LiftRules.unloadHooks.append(vendor.closeAllConnections_! _)

    DB.defineConnectionManager(DefaultConnectionIdentifier, vendor)

A more configurable option is to replace the code just added with the following which checks to see if the JNDI datasource has been set by the “” property in the “default.props” property file. If not “jdbc/liftbasic” is used.

DefaultConnectionIdentifier.jndiName = Props.get("") openOr "jdbc/liftbasic"

A resource-ref element is also added to the web.xml file (i.e. src/main/webapp/WEB-INF/web.xml) to allow the container to manage the connection to the database.

      	<description>Database Connection</description>

Container Specific JNDI Settings

Each server platform has its own specific way of configuring the JNDI settings that map the JNDI name read by Lift to a specific database. Below are examples for Tomcat, Jetty and the Cloudbees platform.


Tomcat manages JNDI settings via the Context element. The following adds a Context element to the Tomcat server.xml file ( i.e. TOMCAT_HOME/conf/server.xml),  mapping the JNDI name to a PostgreSQL database.

		<Context path="/liftbasic" docBase="liftbasic" reloadable="true" crossContext="true">
			<Resource name="jdbc/liftbasic"
			description="DB Connection"
			maxIdle="2" maxWait="-1"/>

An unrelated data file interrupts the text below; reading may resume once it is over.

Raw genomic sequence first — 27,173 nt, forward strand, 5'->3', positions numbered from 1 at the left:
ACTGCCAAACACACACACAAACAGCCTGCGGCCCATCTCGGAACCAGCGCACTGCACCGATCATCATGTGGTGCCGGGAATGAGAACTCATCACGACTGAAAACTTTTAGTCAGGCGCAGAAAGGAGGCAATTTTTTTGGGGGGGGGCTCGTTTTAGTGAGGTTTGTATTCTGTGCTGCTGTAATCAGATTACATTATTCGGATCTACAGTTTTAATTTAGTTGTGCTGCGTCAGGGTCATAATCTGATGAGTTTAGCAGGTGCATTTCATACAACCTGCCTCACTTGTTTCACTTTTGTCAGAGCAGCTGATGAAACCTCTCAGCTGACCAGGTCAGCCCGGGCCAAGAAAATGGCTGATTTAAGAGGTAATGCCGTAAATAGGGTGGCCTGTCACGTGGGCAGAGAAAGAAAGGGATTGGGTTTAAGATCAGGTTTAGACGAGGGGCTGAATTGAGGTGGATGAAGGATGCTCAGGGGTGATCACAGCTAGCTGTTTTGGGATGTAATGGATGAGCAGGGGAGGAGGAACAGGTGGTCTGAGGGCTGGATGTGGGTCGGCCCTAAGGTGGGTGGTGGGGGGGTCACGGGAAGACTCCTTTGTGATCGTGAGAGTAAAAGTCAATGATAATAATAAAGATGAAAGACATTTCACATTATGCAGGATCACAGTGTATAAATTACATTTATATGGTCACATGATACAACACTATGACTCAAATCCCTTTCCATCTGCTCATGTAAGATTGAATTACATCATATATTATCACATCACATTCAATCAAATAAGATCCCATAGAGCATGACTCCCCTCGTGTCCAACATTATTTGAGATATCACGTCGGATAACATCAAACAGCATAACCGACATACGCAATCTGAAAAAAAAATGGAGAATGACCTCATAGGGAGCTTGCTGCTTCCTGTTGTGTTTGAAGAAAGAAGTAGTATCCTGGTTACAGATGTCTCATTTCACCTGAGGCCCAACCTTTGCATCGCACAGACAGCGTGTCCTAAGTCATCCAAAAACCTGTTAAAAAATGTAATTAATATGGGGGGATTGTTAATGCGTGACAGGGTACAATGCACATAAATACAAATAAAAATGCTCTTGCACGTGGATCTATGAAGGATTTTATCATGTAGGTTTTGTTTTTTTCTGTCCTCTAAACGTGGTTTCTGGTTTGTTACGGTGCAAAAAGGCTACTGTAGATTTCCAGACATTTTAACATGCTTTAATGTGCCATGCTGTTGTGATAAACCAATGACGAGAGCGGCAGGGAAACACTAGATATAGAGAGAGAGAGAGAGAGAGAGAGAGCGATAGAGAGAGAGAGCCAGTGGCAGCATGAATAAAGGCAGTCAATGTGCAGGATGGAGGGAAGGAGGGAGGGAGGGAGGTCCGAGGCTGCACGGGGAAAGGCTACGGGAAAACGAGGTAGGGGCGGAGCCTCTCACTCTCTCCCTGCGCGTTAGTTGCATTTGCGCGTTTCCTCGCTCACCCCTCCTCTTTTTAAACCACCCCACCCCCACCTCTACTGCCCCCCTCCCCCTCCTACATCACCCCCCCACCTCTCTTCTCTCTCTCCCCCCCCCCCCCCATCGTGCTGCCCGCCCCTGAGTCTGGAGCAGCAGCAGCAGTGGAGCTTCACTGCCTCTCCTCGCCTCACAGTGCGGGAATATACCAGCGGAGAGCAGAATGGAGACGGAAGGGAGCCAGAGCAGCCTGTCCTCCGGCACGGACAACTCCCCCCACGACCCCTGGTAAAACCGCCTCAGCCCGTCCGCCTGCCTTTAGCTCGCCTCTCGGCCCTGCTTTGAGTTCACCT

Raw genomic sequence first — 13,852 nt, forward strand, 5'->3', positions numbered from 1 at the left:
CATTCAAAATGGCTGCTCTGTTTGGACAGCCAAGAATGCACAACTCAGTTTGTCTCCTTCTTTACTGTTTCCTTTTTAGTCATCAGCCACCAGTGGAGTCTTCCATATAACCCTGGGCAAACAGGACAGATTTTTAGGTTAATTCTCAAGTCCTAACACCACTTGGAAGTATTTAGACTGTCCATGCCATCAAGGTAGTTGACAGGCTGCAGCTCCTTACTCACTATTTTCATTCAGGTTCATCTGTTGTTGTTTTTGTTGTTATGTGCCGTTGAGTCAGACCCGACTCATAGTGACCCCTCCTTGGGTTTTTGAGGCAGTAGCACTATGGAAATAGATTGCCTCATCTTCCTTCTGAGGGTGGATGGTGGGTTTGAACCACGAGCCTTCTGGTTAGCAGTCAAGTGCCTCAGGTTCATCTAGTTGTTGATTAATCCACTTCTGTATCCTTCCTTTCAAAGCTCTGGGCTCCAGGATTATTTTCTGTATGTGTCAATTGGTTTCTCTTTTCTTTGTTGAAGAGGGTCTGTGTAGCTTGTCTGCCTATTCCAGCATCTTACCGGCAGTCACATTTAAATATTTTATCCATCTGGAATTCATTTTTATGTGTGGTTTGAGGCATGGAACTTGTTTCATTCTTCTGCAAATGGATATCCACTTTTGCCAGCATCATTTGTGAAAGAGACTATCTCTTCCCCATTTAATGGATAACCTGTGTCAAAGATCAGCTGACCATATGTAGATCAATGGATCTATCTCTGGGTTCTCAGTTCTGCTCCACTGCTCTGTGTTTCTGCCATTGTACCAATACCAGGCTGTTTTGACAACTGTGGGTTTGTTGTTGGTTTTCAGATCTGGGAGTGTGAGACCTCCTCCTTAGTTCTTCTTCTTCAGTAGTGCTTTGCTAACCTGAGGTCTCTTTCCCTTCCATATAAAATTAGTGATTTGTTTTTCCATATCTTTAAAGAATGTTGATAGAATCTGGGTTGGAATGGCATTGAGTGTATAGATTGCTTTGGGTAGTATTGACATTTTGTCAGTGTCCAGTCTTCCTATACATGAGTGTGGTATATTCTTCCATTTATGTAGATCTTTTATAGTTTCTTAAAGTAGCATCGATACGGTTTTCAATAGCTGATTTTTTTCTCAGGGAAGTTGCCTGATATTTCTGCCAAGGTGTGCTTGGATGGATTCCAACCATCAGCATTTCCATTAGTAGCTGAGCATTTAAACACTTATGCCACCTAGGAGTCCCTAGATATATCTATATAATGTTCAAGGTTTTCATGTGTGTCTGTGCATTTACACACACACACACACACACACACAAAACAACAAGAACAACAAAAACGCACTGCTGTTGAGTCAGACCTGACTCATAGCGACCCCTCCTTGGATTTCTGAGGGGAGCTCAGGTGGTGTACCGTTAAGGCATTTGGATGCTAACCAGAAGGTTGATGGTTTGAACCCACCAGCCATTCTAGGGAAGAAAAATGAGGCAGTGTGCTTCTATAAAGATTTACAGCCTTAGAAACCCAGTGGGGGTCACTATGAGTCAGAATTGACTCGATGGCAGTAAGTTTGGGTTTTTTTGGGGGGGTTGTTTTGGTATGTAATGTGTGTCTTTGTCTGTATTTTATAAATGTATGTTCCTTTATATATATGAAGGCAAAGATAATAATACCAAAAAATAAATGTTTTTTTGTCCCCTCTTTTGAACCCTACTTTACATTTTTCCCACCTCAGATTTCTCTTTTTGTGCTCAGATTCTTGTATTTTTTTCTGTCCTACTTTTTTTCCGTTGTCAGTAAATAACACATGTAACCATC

There are a number of options for configuring JNDI for Jetty. One option is to add a jetty-env.xml file to the WEB-INF directory to configure JNDI resources specifically for that webapp. The example jetty-env.xml file below configures a MySQL JNDI datasource for Jetty.

<?xml version="1.0"?>
<!DOCTYPE Configure PUBLIC "-//Mort Bay Consulting//DTD Configure//EN" "">
<Configure class="org.mortbay.jetty.webapp.WebAppContext">

	<New id="liftbasic" class="">
	     <New class="com.mysql.jdbc.jdbc2.optional.MysqlConnectionPoolDataSource">
	                 <Set name="Url">jdbc:mysql://localhost:3306/liftbasic</Set>
	                 <Set name="User">mysql_username</Set>
	                 <Set name="Password">mysql_password</Set>


CloudBees specific configuration is placed in the cloudbees-web.xml file in the WEB-INF directory of the deployed WAR file (i.e. src/main/webapp/WEB-INF/cloudbees-web.xml).  The example below maps a CloudBees Managed MySQL datasource to the JNDI name read by Lift.

<?xml version="1.0"?>
<cloudbees-web-app xmlns="">
	<resource name="jdbc/liftbasic" auth="Container" type="javax.sql.DataSource">
	 <param name="username" value="cloudbees_mysql_username" />
	 <param name="password" value="cloudbees_mysql_password" />
	 <param name="url" value="jdbc:cloudbees://liftbasic" />